This author enjoys researching and writing about zoos and has a particular interest in big cats and exotic animals.
Big Cat Zoos in America
Big Cat collections and zoo exhibits are among the main reasons people scamper to local animal parks. It is often believed that the millions of visitors who flock to zoos each year are made up of out-of-town tourists, but this is just not the case. Fewer than ten percent of the visitors to American zoos are actually tourists! I must stipulate that Walt Disney World Resort and parks like it are exceptions in that they are tourist magnets, and of course, Disney operates Disney's Animal Kingdom, the world's largest animal tourist attraction.
For many zoo visitors, an intriguing curiosity about bigger, more powerful, and better hunting creatures than ourselves becomes the main reason we make the drive to our local zoo. The huge fangs and claws offered by the big cat and feline exhibits reach deep into us, waking something almost primal within our being. Visiting the top ten exotic cat exhibits in the United States would be a dream come true, and the mission of this article is to help the big cat and feline lovers do just that.
Below you will find information on each of the ten best big cat zoos in the United States. I have provided websites and phone numbers for each of them, along with snippets about their exotic cat exhibits. Enjoy!
Top 10 Big Cat Exhibits in the USA
- Cincinnati Zoo—Americas #1 Best Big Cat Collection and Exhibit!
- Memphis Zoo
- Bronx Zoo
- Utah's Hogle Zoo
- San Diego Zoo
- Omaha's Henry Doorly Zoo
- Philadelphia Zoo
- Rio Grande Zoo
- Oklahoma City Zoo
- Denver Zoo
1. Cincinnati Zoo (No. 1 U.S. Zoo for Big Cats!)
Opening in 1875, the Cincinnati Zoo is the second oldest zoo in the United States and consistently ranks as one of America's best. It is so outstanding that three of its buildings have been designated as National Historic Landmarks, making for some of the best architectural photography as well as feline image-making. The zoo has also long been a leader in the field of breeding endangered species. High-tech reproduction methods are researched and applied at the Center for Reproduction of Endangered Wildlife (CREW), right on the zoo grounds. It is truly worth visiting!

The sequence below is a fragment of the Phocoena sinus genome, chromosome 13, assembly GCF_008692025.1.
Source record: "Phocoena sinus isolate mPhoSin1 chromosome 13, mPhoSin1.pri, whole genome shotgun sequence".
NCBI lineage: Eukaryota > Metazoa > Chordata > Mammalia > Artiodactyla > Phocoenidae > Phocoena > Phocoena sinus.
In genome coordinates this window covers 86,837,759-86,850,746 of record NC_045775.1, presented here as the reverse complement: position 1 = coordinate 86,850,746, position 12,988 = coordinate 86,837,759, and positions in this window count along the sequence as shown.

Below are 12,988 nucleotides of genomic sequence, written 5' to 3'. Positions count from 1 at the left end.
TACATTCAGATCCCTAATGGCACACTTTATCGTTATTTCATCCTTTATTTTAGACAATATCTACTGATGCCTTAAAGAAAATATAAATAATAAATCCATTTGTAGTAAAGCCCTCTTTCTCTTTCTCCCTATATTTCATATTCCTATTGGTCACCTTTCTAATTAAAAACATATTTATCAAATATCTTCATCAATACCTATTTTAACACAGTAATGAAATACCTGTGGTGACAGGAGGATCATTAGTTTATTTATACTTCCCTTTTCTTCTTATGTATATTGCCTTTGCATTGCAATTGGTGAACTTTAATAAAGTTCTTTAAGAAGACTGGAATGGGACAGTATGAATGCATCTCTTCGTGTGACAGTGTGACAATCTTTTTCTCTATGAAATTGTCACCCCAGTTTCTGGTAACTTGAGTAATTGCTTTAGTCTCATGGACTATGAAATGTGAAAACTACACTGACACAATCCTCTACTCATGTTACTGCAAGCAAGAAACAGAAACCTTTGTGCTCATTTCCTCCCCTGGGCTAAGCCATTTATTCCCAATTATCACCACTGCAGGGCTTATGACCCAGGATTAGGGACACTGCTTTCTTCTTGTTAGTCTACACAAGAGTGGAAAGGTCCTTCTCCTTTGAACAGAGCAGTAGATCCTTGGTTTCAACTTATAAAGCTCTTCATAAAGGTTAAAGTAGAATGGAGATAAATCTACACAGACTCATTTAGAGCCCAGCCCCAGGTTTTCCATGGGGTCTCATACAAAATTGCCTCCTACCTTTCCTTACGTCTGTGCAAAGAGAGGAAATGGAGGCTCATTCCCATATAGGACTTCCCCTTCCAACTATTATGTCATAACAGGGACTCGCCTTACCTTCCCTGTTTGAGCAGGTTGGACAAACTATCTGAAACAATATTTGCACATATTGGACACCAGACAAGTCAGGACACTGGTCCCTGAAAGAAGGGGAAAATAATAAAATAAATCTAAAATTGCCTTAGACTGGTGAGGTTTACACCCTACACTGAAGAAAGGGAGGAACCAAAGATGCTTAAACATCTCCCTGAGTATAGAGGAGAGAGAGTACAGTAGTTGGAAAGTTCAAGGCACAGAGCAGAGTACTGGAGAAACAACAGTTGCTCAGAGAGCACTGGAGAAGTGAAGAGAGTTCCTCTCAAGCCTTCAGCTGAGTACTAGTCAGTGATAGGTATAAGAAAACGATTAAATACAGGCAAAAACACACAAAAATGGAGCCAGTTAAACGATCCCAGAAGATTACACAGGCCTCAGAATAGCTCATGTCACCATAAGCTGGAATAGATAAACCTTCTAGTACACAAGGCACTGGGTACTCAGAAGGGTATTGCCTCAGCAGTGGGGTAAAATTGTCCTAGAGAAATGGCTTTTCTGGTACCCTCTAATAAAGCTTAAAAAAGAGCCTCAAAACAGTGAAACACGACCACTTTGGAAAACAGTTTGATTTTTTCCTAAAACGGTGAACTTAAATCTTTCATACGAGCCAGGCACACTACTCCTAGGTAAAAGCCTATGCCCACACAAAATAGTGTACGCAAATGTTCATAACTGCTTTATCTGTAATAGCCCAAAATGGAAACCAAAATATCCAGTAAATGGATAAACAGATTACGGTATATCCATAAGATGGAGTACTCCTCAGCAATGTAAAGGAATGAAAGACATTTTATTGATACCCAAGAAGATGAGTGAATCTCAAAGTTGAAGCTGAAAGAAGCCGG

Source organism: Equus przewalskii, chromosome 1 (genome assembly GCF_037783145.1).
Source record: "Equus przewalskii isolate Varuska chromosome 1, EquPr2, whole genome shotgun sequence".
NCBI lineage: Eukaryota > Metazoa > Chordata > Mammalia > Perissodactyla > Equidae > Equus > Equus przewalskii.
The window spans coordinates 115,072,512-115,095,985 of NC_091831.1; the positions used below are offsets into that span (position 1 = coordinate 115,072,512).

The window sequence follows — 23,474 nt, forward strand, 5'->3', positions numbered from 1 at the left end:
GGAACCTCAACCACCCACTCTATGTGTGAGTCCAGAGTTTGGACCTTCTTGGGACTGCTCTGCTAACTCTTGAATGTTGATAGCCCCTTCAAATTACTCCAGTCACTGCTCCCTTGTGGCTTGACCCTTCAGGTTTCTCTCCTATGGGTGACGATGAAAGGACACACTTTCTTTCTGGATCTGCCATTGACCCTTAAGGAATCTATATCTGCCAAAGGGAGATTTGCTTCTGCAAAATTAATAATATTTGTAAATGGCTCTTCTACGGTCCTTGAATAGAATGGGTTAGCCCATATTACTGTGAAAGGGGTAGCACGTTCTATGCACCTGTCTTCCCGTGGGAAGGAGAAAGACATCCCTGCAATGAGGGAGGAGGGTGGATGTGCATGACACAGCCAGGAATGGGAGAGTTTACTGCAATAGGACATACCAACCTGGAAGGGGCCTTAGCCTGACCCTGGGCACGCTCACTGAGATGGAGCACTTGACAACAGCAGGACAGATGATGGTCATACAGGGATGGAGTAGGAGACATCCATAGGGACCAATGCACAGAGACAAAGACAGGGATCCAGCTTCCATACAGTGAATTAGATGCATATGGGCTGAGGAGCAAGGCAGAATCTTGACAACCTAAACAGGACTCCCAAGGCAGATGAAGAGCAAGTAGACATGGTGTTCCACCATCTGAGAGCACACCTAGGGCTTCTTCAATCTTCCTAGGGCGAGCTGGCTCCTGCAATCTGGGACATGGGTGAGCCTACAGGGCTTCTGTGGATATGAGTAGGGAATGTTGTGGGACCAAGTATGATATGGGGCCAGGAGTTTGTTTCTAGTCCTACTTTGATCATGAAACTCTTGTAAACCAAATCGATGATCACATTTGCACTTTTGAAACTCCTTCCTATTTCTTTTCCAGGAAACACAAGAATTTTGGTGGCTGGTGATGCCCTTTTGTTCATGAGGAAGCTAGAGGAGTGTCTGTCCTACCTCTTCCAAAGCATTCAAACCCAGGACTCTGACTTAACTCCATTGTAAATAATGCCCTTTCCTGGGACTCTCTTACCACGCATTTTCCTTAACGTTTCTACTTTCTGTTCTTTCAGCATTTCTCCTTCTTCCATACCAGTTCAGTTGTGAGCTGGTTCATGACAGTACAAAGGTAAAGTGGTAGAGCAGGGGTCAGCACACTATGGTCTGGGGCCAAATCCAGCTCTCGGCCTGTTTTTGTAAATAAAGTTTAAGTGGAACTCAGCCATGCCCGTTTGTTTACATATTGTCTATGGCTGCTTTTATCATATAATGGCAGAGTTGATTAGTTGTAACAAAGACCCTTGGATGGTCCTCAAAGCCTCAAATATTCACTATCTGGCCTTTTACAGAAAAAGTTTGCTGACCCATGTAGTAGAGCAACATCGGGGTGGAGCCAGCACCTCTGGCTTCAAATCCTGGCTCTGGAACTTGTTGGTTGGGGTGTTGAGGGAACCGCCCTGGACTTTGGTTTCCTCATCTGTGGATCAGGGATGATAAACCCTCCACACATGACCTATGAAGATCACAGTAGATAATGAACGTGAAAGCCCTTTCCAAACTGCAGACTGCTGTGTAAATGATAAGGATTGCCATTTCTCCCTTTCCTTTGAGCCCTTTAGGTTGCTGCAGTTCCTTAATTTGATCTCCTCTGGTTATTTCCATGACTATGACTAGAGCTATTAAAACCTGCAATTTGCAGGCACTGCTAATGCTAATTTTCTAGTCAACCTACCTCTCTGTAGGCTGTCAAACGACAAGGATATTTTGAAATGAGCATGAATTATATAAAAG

Telephone: (513) 281-4700
Cincinnati's Feline Collection
The Cat House here is home to many of the world's most endangered small cats. Mesh-covered outdoor enclosures surround the building, and each indoor habitat features naturalistic rock work and beautiful mural backdrops that portray the cats' native homes. Siberian lynx, clouded leopards, pumas, and Pallas' cats are all here. This zoo has a highly successful breeding program for spotted ocelots, and beautiful cats which can also be seen at the Cat House.
Tiger Canyon displays Malaysian tigers and white Bengal tigers in a series of grassy gullies. You will find a long, raised platform that weaves through Siegfried & Roy's White Lions of Timbavati. These lions are not truly white but have a noticeably light tint. While a population of white tigers was recently discovered in South Africa, Cincinnati's lions are from the private collection of the Vegas entertainers, Siegfried and Roy. The lions have plenty of room in this expansive exhibit, but more often than not, they can be found resting on a set of tiered wooden platforms.
2. Memphis Zoo (Runner-Up)
Memphis is named after an ancient city in Egypt, and its Zoo commemorates this connection with its beautiful Egyptian-style entrance complex. But Egypt is not the only destination at this park. You can find many photo-worthy sights within the tributes to China, North America's Pacific Northwest, and Indonesia. You may even want to snap a few high-contrast shots of Ya Ya and Le Le, the giant pandas, on your way to Cat Country!
Telephone: (901) 276-9453
Memphis's Feline Collection
Cat Country exhibits ten different felines from three continents, usually opposite their natural prey. In the Asian area, spotted leopards and clouded leopards are visible through thin, high-tension wire. Across a water moat, a pair of Bengal tigers, including a rare white tiger, cruise the ruins of an ancient city and a crashing waterfall. Down the trail, you will find leopards, Latin American jaguars, and pumas. Smaller ocelots live nearby as well as caracal lynx and fennec foxes. These habitats are followed up by wide-open savannas for cheetahs and lions. Their natural prey—klipspringer antelope and meerkats—inhabit nearby (but separate) rock outcroppings known as kopjes.